My husband, Kyle and I were up past 1:00 am last Saturday night. That definitely falls into the really late category for a couple of thirty something’s with two little girls under the age of 6. Usually our evenings end not long after we tuck our girls into bed. The nightly routine includes Kyle falling asleep on the couch right after Jimmy Fallon’s monologue and me retreating to my computer to work on my website.

It’s a fairly routine system in our household.

It wasn’t always that way, of course. If you’re a parent, you’ve been here too. The early years with potty training and late night feedings and screaming babies are a blur. And when you bring two baby girls into the world less than two years apart, you can double the amount of time before you’ll see a normal schedule again.

But back to 1:00 am.

We stayed up late to watch a movie because we wanted to. We knew we would be tired in the morning, but we didn’t mind. We knew this kind of tired would be easily solved with a Sunday afternoon nap. It’s this kind of tired we missed so very much during those really early baby years. 

Because the baby years kind of tired, the one where you can’t keep your eyes open because your sweet baby girl needs your attention at 3:00 am, is tough to handle. You do it, because you love your babies and you wanted them so badly. You couldn’t wait to see their little face and tickle those snuggly baby toes and hear that precious baby laugh.

But you’re pretty excited when they can clean their own toes and use the toilet and feed themselves, too. That’s where we are. Finally, after six years, Kyle and I can come up for air. Our girls are old enough to care for themselves and play together and give us moments of peace on a Sunday afternoon for a nap.

It’s a good place to be.

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But lately, I’ve been hearing the sound of a clock. At first, the ticks were faint, but as the years zoom by at a speed I’m failing to recognize, the clicking turns into a loud clunk.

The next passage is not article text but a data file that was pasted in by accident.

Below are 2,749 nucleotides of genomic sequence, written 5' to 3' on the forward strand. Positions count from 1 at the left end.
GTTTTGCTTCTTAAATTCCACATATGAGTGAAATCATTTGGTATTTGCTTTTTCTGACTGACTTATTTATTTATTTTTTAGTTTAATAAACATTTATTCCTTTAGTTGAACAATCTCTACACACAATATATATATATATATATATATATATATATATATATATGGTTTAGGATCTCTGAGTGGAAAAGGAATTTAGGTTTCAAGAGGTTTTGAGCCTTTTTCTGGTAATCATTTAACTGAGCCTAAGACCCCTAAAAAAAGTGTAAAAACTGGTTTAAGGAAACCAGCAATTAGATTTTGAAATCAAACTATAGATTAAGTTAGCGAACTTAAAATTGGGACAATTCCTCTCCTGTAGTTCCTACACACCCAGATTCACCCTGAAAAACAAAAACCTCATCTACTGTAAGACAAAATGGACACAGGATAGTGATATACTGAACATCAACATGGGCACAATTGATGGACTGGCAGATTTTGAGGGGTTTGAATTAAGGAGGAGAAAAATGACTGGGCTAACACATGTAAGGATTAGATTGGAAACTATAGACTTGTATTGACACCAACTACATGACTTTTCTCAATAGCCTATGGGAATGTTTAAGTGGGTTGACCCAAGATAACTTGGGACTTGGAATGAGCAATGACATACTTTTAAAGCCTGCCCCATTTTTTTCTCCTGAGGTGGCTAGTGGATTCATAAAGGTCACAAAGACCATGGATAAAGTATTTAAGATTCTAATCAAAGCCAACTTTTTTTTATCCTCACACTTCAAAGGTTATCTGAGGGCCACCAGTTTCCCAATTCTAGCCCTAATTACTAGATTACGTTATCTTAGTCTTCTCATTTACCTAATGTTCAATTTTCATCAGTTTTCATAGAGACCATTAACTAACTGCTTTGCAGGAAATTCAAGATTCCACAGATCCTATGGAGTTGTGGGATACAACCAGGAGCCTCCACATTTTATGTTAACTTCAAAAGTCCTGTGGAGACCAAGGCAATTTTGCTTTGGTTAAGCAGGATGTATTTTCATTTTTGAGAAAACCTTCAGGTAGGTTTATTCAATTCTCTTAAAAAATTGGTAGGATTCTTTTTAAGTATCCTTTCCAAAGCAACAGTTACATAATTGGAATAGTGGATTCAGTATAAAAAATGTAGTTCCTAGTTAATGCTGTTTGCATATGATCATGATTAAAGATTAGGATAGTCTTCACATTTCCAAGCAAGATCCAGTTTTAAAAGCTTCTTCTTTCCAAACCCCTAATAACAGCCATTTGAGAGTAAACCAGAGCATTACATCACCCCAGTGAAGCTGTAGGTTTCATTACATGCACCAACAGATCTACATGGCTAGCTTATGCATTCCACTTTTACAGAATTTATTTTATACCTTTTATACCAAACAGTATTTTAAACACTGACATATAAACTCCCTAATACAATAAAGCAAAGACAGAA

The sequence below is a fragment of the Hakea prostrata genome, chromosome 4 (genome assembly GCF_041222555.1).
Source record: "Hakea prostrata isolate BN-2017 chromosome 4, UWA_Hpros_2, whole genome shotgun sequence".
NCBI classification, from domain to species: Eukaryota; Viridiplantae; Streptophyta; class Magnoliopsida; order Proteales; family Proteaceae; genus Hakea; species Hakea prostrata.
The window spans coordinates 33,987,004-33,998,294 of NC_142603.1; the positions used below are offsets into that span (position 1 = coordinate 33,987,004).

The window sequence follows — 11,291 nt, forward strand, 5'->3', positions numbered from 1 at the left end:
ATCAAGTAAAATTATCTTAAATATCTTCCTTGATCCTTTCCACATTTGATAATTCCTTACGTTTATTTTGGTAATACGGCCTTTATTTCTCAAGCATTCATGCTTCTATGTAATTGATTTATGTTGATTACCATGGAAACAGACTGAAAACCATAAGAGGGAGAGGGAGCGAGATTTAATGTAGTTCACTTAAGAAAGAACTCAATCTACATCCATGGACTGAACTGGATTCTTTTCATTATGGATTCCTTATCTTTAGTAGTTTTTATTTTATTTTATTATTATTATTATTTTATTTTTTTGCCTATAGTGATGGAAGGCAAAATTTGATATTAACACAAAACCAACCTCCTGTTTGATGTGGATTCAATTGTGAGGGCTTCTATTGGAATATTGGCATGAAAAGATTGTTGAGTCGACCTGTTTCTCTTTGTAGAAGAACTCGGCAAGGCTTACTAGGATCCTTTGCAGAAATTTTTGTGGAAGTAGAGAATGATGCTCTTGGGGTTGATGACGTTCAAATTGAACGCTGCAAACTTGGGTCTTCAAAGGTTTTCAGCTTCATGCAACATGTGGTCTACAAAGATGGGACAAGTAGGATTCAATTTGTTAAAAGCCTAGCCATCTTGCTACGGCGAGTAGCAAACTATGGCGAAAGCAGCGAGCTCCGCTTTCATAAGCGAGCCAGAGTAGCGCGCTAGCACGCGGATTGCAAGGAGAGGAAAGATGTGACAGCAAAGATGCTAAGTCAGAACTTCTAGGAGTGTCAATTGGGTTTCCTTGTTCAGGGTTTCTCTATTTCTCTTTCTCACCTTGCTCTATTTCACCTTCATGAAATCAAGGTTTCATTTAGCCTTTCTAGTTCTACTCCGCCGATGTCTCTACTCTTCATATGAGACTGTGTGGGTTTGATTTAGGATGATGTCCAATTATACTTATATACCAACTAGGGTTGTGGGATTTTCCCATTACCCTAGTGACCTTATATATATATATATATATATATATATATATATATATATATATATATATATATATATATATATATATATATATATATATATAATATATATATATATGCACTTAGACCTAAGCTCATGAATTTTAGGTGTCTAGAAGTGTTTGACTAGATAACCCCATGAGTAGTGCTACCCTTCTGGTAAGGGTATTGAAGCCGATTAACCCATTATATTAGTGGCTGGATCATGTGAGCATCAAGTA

The clunk is now clanking on my biological clock. And I’m trying to give myself an honest answer; do we want any more kids?

I always thought I wanted a large family. I’m the youngest of four girls. In my teenage years when my friends and I would get together for sleepovers, I was the one that said I’d have at least three kids, probably four. But I also claimed I’d be living in New York City with those children, working on my dream job, living with my dream husband and spending every other weekend with my extended family. 

Most of that story is true. But New York City ended up being Kearney, Nebraska. And four kids ended up being two. And I wonder; do I really want more kids or am I afraid to let go of a dream I thought I once knew?

Did I soak in the baby years? Did I bottle up those silent moments in the wee hours of the morning with those innocent beings? Am I afraid to say I’m done because I want to hold on to a time in my life that I know is fleeting?

I’m not sure. 

You all told me it would go fast and it has. Those really tired moments, the ones where I couldn’t keep my eyes open because my tiny little girls needed to be rocked, or held or fed or hugged – are gone. Just like that, they’re gone. And I’m afraid when I wake from my afternoon nap, the next chapter in this life will have passed, too. 

And I don’t know if I’ll ever be ready for that routine.

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Leslie Means

Leslie is the founder and owner of Her View From She is also a former news anchor, published children’s book author, weekly columnist, and has several published short stories as well. She is married to a very patient man. Together they have three fantastic kids.  When she’s not sharing too much personal information online and in the newspaper – you’ll find Leslie somewhere in Nebraska hanging out with family and friends. There’s also a 75% chance at any given time, you’ll spot her in the aisles at Target.